Drug testing in several states will now be mandatory for people getting government assistance and could be denied to those whose urine samples reveal drug use.
Texas considered a similar legislation earlier this year but it wasn't approved.
State Representative Rene Oliveira (D-Brownsville) says the proposal might be re-introduced.
It's a tough thing to do, said Rene Oliveria. We certainly want to discourage people from becoming alcoholics and drug users, at the same time I don't want to see innocent children punished who basically need nutritional food.
Although Oliveira says there are some pros to the legislation, he adds this proposal is discriminatory and reinforces stereotypes about the poor.
"Yes there are those who abuse it, said Oliveira. But the vast majority are good people who are just trying to survive.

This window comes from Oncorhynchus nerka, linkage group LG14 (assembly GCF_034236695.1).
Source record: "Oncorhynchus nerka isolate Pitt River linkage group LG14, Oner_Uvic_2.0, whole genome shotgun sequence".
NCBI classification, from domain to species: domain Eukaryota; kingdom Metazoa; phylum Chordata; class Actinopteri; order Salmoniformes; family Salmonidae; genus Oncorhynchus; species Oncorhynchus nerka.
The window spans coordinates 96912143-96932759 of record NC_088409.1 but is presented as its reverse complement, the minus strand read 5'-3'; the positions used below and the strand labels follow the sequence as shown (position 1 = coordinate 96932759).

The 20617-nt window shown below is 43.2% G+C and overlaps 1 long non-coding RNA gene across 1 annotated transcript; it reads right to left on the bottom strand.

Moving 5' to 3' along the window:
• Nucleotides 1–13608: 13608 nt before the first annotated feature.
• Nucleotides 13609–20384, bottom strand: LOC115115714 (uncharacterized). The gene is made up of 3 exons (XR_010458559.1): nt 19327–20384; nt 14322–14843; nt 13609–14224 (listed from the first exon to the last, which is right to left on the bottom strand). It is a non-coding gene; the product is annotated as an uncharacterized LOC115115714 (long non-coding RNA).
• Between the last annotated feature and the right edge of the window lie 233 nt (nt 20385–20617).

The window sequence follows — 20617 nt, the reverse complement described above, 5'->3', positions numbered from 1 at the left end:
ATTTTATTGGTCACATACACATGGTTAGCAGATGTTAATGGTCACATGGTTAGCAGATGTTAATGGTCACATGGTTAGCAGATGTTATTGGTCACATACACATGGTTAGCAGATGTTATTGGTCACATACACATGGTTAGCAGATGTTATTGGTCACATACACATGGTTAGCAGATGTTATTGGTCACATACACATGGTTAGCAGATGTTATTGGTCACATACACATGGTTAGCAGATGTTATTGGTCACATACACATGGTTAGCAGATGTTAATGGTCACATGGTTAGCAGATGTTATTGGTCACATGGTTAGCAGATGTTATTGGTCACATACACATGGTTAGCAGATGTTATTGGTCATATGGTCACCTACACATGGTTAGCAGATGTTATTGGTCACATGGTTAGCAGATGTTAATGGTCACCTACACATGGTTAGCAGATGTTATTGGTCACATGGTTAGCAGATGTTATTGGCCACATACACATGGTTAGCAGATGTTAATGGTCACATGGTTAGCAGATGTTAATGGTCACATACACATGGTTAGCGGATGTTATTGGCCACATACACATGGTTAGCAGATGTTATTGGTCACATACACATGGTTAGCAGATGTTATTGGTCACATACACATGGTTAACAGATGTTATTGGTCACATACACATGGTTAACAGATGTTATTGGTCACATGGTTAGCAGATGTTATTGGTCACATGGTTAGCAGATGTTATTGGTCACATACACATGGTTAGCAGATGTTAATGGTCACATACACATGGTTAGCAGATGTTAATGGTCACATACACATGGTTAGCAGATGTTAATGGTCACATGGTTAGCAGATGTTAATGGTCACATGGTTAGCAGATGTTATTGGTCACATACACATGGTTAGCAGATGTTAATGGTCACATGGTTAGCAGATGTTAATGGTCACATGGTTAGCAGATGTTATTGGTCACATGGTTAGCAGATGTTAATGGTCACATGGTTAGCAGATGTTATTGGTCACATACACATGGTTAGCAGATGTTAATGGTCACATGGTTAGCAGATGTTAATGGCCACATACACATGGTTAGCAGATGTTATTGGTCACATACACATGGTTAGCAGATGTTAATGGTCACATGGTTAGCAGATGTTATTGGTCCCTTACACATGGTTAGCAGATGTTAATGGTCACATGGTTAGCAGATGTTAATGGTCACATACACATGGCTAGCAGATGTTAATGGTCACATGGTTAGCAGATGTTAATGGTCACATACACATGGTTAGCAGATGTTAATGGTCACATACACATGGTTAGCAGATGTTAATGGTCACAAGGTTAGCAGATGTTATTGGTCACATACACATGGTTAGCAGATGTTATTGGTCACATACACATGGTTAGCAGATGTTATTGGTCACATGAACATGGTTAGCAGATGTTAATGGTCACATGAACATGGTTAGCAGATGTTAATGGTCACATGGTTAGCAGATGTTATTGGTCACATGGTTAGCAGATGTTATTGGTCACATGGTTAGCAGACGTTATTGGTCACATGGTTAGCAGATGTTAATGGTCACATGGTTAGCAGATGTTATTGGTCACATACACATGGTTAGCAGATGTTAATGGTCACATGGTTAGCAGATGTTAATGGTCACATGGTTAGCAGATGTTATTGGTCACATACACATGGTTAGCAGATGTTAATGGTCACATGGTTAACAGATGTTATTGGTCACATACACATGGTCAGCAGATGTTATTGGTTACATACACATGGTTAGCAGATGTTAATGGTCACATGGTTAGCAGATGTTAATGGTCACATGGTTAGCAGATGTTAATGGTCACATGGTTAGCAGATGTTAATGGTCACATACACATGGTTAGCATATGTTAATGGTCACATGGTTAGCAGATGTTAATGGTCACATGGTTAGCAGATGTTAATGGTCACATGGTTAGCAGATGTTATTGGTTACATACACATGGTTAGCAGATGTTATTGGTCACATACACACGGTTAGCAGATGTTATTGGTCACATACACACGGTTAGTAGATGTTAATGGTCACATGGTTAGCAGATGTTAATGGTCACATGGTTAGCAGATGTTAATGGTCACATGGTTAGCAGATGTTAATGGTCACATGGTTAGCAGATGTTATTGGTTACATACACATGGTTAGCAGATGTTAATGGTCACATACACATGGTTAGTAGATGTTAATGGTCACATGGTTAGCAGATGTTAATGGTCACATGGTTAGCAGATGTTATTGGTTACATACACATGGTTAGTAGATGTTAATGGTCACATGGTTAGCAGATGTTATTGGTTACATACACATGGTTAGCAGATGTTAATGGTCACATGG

Three dozen states have proposed drug testing of applicants for benefits such as welfare but Oliveria says there are some constitutional issues at hand.
You've got people on social security, people on unemployment, people on all kinds of government pension programs, said Oliveria. Do all them have to start taking a drug and alcohol test?
Supporters of the move say the policies ensure tax dollars aren't simply paying for drug abuse.
There's a lot of ways they can use that money for something else, said one Rio Grande Valley resident.
People take advantage of government help and a lot of them use the food stamps and sell them and they get money to buy drugs said one Brownsville woman.
Another man agreed.
If you're going to be on government assistance you should be trying to find a job, staying away from drugs," he said.
Rene Oliveira says the vast majority of welfare recipients are children.
He says policy makers need to strike a balance between extending assistance to those in need, and ensuring that this assistance is not financing illicit and dangerous habits.